Not only does December mark the end of the year, Christmas and summer holidays — it is also the month for Year 12 final results! Students can expect to receive their Australian Tertiary Admission Rank (ATAR) in December. With these dates rapidly approaching, it’s likely you’ll have a few questions about your child’s final results and where they lead.
The ATAR is a rank that show where your child sits in relation to the rest of their Year 12 state cohort. Students in New South Wales and Victoria are awarded an ATAR, which is a percentile rating from 0.00 to 99.95. If a student is awarded an ATAR of 80.00 it means that they performed better than 80 per cent of their cohort and are in the top 20 per cent of students. In New South Wales and Victoria, ATARs are calculated based on a combination of results from work completed at school, as well as the student’s performance in HSC or VCE exams.
ATARs are used for admission into tertiary study. If your child’s score is at or above the cut-off score for their course of interest, they will receive an offer (provided they meet the prerequisites for the course). If your child’s score doesn’t make the cut-off for their first preference, they will then be considered for their second, third, fourth preference and so on until they are eligible for an offer.
If your child’s ATAR is not quite what they hoped, they should consider alternative pathways. Their school career adviser is the best point of contact, as are advisers at institutions of interest. There are various pathways on offer, such as starting out in a lower qualification (a diploma from the VET sector, for instance) or applying to a lower-demand university. Even if your child’s score is lower than the cut-off score from the previous year for their desired course, they should still keep it as a preference as cut-off scores do change between years.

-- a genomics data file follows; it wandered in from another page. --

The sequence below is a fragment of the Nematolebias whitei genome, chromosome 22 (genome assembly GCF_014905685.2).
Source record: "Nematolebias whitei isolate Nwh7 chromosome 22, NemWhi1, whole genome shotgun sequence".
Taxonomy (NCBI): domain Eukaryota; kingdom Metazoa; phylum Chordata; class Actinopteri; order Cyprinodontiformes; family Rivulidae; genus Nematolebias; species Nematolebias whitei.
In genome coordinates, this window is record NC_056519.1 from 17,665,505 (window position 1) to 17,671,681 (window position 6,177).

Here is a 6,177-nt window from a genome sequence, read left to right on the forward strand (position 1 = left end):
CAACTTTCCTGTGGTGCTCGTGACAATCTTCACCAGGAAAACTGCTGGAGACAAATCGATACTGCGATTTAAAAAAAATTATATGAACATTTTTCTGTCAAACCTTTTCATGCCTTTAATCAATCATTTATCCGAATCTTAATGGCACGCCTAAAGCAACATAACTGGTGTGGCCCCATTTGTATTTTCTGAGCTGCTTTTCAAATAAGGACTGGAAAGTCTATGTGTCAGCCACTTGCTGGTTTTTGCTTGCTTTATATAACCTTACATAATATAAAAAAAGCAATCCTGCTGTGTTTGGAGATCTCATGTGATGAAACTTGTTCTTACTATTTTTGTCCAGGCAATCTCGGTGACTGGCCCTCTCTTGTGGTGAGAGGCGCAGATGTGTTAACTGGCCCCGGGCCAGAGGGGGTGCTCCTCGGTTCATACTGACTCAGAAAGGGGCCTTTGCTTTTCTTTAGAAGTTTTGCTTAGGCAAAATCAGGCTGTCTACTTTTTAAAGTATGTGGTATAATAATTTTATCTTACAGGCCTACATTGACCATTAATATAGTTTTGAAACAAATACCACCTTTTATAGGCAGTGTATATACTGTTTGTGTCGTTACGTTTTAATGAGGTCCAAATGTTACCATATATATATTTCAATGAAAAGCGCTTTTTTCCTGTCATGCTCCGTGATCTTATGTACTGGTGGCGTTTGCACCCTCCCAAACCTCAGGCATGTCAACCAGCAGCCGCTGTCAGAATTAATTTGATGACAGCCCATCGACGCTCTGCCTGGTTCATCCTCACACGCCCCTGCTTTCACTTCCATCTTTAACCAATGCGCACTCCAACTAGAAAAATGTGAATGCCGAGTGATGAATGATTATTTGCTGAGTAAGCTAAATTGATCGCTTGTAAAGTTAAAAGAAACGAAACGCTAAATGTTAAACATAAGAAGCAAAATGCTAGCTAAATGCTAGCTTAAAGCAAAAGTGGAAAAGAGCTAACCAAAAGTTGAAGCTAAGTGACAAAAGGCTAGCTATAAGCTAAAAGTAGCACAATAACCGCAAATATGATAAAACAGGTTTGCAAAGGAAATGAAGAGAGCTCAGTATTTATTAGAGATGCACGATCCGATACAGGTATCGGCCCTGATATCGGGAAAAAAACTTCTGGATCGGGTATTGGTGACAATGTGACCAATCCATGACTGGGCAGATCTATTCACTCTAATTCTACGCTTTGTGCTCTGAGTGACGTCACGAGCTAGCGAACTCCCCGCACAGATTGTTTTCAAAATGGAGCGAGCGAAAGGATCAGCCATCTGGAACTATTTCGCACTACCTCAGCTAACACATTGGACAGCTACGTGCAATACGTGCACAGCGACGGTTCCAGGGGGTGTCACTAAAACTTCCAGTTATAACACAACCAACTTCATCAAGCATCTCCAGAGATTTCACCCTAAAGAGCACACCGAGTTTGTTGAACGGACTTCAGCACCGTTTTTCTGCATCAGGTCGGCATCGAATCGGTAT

If your child’s ATAR is in the top range of students, then it’s time to celebrate! A high score increases the likelihood that they’ll receive an offer for their first preference, but again there is no guarantee as cut-offs change each year. If your child sold him or herself short during the application stage, they may want to reconsider some of the courses they may have dismissed originally; however, it’s important to keep in mind that a high score doesn’t mean they have to pursue a degree in an area such as medicine or law.
Students planning on taking a gap year should still apply for their course of interest as though they were beginning it the following year. They can then just defer their offer by one year once they receive their offer in January. If they change their mind about study during their gap year, there is no commitment to the course — they can simply choose not to re-enrol and will face no financial penalty apart from the application fee.
If you’re worried about your child’s productivity during a gap year, you might suggest that they do some travel, volunteer in their community or take on a full-time job to boost their savings.